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Veterans Without Borders
#1
I don't know if many of you know about the plight of veterans who have been deported here in Baja. Many foreign (Mexican, Filipino or Puerto Rican, etc) men join the US Military with the promise that they will be on the fast track to citizenship following their service. In many cases the US Govt has reneged on this promise. If the vet gets into legal problems he is deported. If he had ben given citizenship as promised he could get help instead of deportation. Many of the vets problems are result of their service in war zones (mental and physical). Many get addicted to pain killers or have post traumatic stress issues. I am not saying that they are all angels and some did not deserve to be deported because of drug busts. I'm just saying that they need justice. Each should be able to get their day in court. They have a petition at http://WWW.veteranswithoutborders.com. they need 100,000 signatures. Right now they only have 10,000. I come across deportees all the time, and it is the same story. Their parents did not do the paperwork and after 9/11 the nightmare began for many. These deportees are different. They served and who willing to die. They deserve some consideration…………..thanks Chris Romero
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#2
For their voice to be heard, I will sign. Thanks for sharing!

Will spread the word. I don't have much of a social media outreach, but know others who do.
“How, unless you drink as I do, could you hope to understand the beauty of an old Indian woman playing dominoes with a chicken?” -- Malcolm Lowry, Under the Volcano
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#3
In the 1990's the immigration law was modified to include more crimes that were a basis for deportation. Being convicted of any felony or serving more than 365 days in prison are a basis for deportation. Had any of these vets become naturalized US citizens before committing the crimes, they most likely would not have been deported.

http://www.uscis.gov/policymanual/HTML/P...PartF.html
Más vale pocos pelos, pero bien peinados.
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#4
Screw them. It would have been easy for them to become US citizens after serving in the military but they chose not to. They are all convicted criminals, so good riddance and enjoy your new life in Mexico.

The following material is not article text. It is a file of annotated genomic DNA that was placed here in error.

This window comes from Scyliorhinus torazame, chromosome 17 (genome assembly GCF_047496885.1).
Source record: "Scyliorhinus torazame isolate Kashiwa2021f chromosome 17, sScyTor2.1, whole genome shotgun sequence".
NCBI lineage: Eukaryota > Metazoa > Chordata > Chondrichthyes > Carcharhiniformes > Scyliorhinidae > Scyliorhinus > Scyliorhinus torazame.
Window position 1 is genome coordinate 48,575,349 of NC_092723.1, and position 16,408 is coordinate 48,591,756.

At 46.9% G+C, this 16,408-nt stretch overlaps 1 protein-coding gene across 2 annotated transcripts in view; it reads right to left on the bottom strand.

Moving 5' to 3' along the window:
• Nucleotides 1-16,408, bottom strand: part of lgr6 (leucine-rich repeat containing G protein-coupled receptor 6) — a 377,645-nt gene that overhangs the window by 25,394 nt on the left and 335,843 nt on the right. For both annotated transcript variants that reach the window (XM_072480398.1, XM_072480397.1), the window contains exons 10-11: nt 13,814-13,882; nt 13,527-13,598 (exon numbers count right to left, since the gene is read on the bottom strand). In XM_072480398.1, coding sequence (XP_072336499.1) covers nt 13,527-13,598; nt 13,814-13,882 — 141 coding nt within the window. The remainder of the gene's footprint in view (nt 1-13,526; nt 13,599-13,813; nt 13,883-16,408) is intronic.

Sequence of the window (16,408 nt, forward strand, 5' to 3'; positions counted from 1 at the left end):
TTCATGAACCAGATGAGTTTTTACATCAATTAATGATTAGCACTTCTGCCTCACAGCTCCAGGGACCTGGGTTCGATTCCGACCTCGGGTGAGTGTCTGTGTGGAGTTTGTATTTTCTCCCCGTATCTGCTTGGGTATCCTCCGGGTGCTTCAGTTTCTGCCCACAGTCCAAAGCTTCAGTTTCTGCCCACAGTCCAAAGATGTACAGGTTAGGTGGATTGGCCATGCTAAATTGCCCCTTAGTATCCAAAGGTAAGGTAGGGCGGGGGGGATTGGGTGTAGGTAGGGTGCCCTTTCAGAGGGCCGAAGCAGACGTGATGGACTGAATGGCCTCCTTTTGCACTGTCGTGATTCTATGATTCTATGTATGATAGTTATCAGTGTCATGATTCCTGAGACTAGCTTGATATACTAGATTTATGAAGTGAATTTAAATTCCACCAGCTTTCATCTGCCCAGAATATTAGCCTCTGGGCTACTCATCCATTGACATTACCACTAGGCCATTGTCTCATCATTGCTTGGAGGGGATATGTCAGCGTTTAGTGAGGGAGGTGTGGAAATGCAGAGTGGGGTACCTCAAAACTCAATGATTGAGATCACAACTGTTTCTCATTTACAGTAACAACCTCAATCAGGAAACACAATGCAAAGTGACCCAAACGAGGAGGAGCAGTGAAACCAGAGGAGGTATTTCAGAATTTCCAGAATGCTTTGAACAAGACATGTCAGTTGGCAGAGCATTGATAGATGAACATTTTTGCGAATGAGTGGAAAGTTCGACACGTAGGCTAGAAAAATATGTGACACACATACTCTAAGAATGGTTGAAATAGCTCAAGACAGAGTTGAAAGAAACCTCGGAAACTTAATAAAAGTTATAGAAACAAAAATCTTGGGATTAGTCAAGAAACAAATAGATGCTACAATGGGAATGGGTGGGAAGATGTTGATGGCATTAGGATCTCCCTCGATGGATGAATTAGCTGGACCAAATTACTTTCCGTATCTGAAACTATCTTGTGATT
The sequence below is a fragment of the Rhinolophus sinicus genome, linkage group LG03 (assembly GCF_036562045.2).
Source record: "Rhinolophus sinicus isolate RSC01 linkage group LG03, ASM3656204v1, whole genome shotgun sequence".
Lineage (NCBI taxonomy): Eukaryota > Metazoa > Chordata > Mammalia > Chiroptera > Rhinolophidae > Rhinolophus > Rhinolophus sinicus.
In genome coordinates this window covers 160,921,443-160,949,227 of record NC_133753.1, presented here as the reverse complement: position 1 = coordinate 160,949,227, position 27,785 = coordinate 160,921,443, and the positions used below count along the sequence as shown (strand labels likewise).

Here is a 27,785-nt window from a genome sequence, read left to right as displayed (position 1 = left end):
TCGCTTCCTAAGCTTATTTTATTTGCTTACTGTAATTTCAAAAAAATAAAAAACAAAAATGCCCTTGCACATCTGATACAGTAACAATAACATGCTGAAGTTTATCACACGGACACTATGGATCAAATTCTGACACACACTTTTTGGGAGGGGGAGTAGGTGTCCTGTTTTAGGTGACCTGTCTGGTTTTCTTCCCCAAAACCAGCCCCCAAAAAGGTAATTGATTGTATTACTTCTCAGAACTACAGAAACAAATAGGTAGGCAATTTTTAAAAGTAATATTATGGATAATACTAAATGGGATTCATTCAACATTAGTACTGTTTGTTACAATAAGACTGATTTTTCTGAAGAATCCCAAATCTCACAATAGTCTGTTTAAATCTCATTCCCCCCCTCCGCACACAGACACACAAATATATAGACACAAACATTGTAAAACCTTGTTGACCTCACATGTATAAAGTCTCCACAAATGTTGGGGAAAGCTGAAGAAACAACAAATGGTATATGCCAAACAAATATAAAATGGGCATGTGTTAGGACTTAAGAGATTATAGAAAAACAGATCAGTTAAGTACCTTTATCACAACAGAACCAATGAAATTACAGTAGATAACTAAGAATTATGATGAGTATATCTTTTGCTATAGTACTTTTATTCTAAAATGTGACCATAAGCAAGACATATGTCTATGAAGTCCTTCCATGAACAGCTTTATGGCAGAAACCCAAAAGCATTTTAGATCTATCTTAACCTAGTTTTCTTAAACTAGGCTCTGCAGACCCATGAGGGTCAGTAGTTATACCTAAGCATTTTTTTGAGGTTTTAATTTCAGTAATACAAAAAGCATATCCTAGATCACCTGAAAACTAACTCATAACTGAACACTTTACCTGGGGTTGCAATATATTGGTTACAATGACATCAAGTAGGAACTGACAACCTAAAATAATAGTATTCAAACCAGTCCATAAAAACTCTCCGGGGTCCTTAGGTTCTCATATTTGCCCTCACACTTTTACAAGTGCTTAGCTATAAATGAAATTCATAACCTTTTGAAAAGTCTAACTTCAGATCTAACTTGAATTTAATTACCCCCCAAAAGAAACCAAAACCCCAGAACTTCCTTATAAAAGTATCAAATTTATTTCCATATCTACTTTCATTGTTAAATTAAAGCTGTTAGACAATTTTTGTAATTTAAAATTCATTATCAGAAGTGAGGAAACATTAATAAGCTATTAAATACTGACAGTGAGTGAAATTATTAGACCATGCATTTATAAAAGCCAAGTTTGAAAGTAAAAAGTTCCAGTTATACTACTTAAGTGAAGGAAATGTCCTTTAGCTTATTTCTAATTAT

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#5
That's a wow. Intersting perspectives.
BajaNoMas= News, Facts, Stats, Videos, Pics and Links- because presenting the truth to the public is not a negative campaign "Decir la verdad no es ninguna campaña negra".
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#6
Always two sides to a story ... hard to take them case by case, however, that is the only fair way of going about it ... IMHO
Suicide Hot line, Pete here, please hold
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#7
hard for them to bring their cases while deported to Mexico. They probably should have done it (citizenship) when they had the chance. Woulda, coulda, shoulda...
BajaNoMas= News, Facts, Stats, Videos, Pics and Links- because presenting the truth to the public is not a negative campaign "Decir la verdad no es ninguna campaña negra".
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#8
Funny but last time I checked you cannot be a Mexican national and join the US armed forces.
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#9
(04-02-2014, 12:11 AM)elektra Wrote: Funny but last time I checked you cannot be a Mexican national and join the US armed forces.

A non-citizen legal resident of the US can join the US armed forces, but cannot be a commissioned or a warrant officer. Back during the Vietnam war, legal residents were drafted into the the US Army.
Más vale pocos pelos, pero bien peinados.
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#10
Legal resident=has green card.
Illegal aliens from Mexico aren't legal residents, so I should have qualified my post: "you cannot be an illegal alien from Mexico and join the US armed forces."
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